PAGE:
Northeast Town mayor suggests, Assiginack reeve strongly opposes winter closure of 10 Mile Pt. airport

by Robin Burridge

LITTLE CURRENT—Mayor Joe Chapman called for the seasonal closing of the Manitoulin East Municipal Airport at last Tuesday’s Northeast Town council meeting.

The mayor’s comments concerning the airport were no surprise to Councillor Marcel Gauthier, who sits on the Manitoulin East Municipal Airport Commission with Mayor Chapman, where the mayor previously discussed the possibility of closing the facility for the winter at the commission’s last meeting on January 9.

“It’s simply losing money in the winter,” stated the mayor to council. “All the expenses are in the winter, but no revenue.”

Mayor Chapman explained that council is looking for ways to save money for taxpayers in all areas of the municipal budget, and should be considering making the airport a seasonal facility.

“I’m not an airport basher, but perhaps the time has come to downsize,” said the mayor who is also a pilot. “We need to save money. We are raising taxes on seniors and low income families and we need to look at any costs we have control over.”

The mayor stated that CAO Dave Williamson will be working with Manitoulin East Municipal Airport manager George Dobbs, looking at the airport’s finances and preparing a report for council.

Councillor Gauthier spoke to the mayor’s statements, explaining that he respectfully disagreed with Mayor Chapman and that he felt the airport should remain open year-round.

“December was not a great month for the airport,” admitted Councillor Gauthier, “but we normally just have two bad months out of the whole winter. Airport staff is already cut down to the bare bones in the winter months. We need this facility year-round for numerous branches of government and for medical emergencies.”

Councillor Gauthier went on to explain the different daily tasks that must be completed by airport staff throughout the winter.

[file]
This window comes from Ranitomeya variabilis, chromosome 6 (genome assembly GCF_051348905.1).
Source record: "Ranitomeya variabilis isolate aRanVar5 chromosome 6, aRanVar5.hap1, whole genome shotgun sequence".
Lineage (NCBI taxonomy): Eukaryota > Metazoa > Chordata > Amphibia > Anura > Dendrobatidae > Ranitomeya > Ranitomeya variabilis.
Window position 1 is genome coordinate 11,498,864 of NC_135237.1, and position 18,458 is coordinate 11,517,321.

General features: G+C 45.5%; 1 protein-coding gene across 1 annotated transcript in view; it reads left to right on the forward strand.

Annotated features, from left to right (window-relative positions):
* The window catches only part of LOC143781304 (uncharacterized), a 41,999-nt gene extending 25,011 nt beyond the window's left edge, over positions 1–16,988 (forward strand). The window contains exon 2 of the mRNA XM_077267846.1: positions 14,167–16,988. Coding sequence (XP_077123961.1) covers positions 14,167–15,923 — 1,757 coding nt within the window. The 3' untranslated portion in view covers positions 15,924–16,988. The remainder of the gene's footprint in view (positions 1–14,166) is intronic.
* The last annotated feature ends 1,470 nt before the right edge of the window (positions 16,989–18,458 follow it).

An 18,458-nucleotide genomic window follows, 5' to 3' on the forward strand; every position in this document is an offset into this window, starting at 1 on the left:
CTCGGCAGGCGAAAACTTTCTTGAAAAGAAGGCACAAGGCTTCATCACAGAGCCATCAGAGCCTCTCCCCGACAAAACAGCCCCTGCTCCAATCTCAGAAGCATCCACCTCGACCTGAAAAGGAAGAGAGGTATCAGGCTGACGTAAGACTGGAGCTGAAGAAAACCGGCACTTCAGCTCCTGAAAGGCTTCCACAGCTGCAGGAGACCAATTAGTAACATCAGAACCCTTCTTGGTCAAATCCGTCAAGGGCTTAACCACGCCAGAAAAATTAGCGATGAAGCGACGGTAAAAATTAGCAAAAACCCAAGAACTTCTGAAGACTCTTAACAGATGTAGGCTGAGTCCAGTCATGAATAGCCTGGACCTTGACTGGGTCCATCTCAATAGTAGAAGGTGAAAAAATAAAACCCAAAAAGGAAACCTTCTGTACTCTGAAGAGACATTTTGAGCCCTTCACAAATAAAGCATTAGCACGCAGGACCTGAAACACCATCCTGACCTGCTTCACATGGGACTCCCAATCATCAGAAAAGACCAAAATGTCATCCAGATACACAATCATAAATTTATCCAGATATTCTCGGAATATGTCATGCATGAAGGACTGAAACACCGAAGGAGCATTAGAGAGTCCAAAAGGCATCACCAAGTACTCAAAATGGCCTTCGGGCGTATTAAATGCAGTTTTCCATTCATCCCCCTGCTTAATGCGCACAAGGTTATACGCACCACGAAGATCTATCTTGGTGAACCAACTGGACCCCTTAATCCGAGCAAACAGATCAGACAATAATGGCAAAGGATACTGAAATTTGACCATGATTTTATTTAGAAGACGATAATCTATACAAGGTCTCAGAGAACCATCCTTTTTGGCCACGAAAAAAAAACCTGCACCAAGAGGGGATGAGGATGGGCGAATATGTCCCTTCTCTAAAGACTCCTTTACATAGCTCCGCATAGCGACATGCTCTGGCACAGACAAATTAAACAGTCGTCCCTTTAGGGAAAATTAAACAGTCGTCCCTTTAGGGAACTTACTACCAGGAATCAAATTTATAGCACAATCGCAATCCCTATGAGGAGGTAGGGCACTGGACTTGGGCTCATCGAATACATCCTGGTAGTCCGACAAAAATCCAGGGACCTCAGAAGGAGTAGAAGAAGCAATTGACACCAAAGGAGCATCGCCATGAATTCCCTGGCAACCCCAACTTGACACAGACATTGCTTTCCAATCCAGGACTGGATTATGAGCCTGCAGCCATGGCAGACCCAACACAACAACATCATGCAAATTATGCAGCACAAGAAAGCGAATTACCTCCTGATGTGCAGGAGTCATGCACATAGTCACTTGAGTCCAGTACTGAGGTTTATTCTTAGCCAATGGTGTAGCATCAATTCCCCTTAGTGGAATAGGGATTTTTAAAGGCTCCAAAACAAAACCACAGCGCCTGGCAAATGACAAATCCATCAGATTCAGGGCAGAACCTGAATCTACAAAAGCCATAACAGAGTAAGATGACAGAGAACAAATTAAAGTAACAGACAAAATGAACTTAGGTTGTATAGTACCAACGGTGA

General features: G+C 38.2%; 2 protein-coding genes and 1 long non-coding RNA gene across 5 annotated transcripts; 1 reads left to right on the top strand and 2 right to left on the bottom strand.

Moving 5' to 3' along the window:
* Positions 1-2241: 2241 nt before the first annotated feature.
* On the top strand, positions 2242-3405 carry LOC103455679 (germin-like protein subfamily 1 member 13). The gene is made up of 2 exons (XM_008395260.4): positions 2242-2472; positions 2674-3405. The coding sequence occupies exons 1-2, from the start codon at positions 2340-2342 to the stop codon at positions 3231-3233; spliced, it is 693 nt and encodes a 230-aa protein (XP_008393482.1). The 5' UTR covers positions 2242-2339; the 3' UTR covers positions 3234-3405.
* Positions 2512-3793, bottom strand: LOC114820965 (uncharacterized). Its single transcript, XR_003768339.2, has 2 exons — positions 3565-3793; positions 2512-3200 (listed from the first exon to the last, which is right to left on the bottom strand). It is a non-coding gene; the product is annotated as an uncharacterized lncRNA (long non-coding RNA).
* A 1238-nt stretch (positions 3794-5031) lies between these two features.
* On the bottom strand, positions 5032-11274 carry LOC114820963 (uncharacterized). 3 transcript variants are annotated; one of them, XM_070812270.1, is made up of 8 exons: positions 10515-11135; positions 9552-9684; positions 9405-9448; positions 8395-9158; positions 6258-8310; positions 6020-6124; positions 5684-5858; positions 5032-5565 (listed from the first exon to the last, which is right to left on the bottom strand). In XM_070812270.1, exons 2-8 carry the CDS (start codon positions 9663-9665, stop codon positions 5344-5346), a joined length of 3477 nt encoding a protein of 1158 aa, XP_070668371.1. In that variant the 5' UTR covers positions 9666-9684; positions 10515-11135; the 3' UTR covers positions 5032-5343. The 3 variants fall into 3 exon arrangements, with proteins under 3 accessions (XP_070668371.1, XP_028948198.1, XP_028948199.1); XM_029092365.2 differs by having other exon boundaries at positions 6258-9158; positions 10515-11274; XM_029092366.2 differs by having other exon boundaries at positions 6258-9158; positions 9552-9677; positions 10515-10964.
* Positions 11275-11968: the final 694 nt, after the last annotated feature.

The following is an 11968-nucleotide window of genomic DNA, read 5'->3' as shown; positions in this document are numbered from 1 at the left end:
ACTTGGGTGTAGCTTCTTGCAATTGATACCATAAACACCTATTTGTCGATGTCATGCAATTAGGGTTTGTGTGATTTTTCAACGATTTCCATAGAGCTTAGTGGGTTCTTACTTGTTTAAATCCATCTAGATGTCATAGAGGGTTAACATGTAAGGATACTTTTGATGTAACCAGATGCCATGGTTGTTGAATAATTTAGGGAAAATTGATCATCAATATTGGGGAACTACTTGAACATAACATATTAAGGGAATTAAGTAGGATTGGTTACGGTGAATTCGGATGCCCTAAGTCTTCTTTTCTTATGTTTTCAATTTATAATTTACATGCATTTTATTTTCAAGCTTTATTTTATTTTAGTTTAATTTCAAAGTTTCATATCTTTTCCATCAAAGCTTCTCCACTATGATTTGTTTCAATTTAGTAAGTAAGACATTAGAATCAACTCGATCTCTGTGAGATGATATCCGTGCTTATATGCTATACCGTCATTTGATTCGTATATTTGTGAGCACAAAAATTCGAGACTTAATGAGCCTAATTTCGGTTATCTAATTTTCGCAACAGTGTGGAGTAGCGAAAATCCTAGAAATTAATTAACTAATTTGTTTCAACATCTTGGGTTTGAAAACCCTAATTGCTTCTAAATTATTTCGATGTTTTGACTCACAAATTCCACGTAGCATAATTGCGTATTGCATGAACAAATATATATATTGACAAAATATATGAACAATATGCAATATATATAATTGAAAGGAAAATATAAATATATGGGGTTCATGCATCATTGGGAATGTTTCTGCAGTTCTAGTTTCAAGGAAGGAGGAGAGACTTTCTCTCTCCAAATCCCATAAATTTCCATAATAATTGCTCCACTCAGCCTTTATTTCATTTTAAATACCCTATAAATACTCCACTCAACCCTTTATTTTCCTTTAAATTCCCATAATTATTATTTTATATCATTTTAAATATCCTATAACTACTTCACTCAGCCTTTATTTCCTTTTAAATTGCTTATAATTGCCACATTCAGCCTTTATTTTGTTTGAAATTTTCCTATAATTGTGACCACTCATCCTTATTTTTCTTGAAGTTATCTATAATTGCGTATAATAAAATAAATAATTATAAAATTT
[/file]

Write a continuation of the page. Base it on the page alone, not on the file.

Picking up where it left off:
Since the fuel tanks are not emptied for the winter, Councillor Gauthier said that the aviation fuel storage tanks are required to be sampled and the results recorded on a daily basis. As well, he explained that the Ministry of Health requires that the small municipal water system at the facility is sampled daily and recorded, the non-directional beacon (NDB) navigational aid has to be inspected and logged daily, a surface condition report needs to be sent each morning to the London Flight Service, the water pump house and water service box must be checked for temperatures or possible leaks, and the walkways are required to be cleared and sanded due to the fact that the airport is a municipal facility.

Councillor Gauthier added that some tree cutting is required in the winter as well as, customer service, janitorial duties and that the fuel records, traffic and sales need to be recorded.

As for the airport’s use during winter months, Councillor Gauthier told council that a medical fixed wing plane and helicopter utilize the airport in the winter.

“On average, there are two to eight air transfers that use the airport per month,” stated the councillor. “Access to this service is critical for the local hospital as the transfers supplement the helicopter transportations and in fact replace those helicopter transfers when specific weather conditions exist because of the need to use ‘instrument flight rules’ or cover longer distances which are more suited to fixed wing aircrafts.”

Councillor Gauthier referenced correspondence from Derek Graham, CEO of the Manitoulin Health Centre, to support his point.

“We estimate that during the winter months, between three and six patients would require fixed wing transport,” stated Mr. Graham in his email on the subject. “The key factor to consider is that usually this is a very critical level of patient requiring fixed wing transport and they are most often travelling to a specialty centre in southern Ontario. Time is certainly a factor for these patients when fixed wing transportation is required.”

Mr. Graham adds in his email that, “without access to the eastern airport, additional ground transport time would be required to either the Gore Bay-Manitoulin Airport or to Sudbury. In some instances, this additional time for transportation will have an impact on the patient’s condition, decreasing the likelihood of a favourable outcome.”

The Expositor spoke with Mr. Graham after the council meeting to hear more of his thoughts on the possible seasonal closure of the airport.

“We obviously understand that the town has to find a balance between services and cost,” said Mr. Graham. “We hope that year-round access can be maintained. We think that it has great value.”